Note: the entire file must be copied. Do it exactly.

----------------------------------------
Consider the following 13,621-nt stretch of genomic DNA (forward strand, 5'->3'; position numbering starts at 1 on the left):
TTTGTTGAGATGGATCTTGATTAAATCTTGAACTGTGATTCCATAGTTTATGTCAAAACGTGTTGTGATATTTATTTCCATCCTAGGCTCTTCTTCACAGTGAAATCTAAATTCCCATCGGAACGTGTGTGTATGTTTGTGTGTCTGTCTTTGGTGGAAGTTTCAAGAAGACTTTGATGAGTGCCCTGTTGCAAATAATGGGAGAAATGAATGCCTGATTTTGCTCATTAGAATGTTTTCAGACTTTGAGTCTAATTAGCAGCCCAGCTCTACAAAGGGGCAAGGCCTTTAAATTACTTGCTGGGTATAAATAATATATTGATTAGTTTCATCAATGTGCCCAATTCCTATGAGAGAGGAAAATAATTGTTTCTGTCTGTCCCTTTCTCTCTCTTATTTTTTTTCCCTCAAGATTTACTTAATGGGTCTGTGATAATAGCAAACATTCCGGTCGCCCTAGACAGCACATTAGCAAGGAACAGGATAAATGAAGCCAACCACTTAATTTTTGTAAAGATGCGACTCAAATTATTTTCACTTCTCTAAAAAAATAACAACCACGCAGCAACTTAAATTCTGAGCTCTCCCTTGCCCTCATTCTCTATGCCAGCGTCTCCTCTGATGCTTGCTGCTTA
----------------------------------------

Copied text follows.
Consider the following 13,621-nt stretch of genomic DNA (forward strand, 5'->3'; position numbering starts at 1 on the left):
TTTGTTGAGATGGATCTTGATTAAATCTTGAACTGTGATTCCATAGTTTATGTCAAAACGTGTTGTGATATTTATTTCCATCCTAGGCTCTTCTTCACAGTGAAATCTAAATTCCCATCGGAACGTGTGTGTATGTTTGTGTGTCTGTCTTTGGTGGAAGTTTCAAGAAGACTTTGATGAGTGCCCTGTTGCAAATAATGGGAGAAATGAATGCCTGATTTTGCTCATTAGAATGTTTTCAGACTTTGAGTCTAATTAGCAGCCCAGCTCTACAAAGGGGCAAGGCCTTTAAATTACTTGCTGGGTATAAATAATATATTGATTAGTTTCATCAATGTGCCCAATTCCTATGAGAGAGGAAAATAATTGTTTCTGTCTGTCCCTTTCTCTCTCTTATTTTTTTTCCCTCAAGATTTACTTAATGGGTCTGTGATAATAGCAAACATTCCGGTCGCCCTAGACAGCACATTAGCAAGGAACAGGATAAATGAAGCCAACCACTTAATTTTTGTAAAGATGCGACTCAAATTATTTTCACTTCTCTAAAAAAATAACAACCACGCAGCAACTTAAATTCTGAGCTCTCCCTTGCCCTCATTCTCTATGCCAGCGTCTCCTCTGATGCTTGCTGCTTA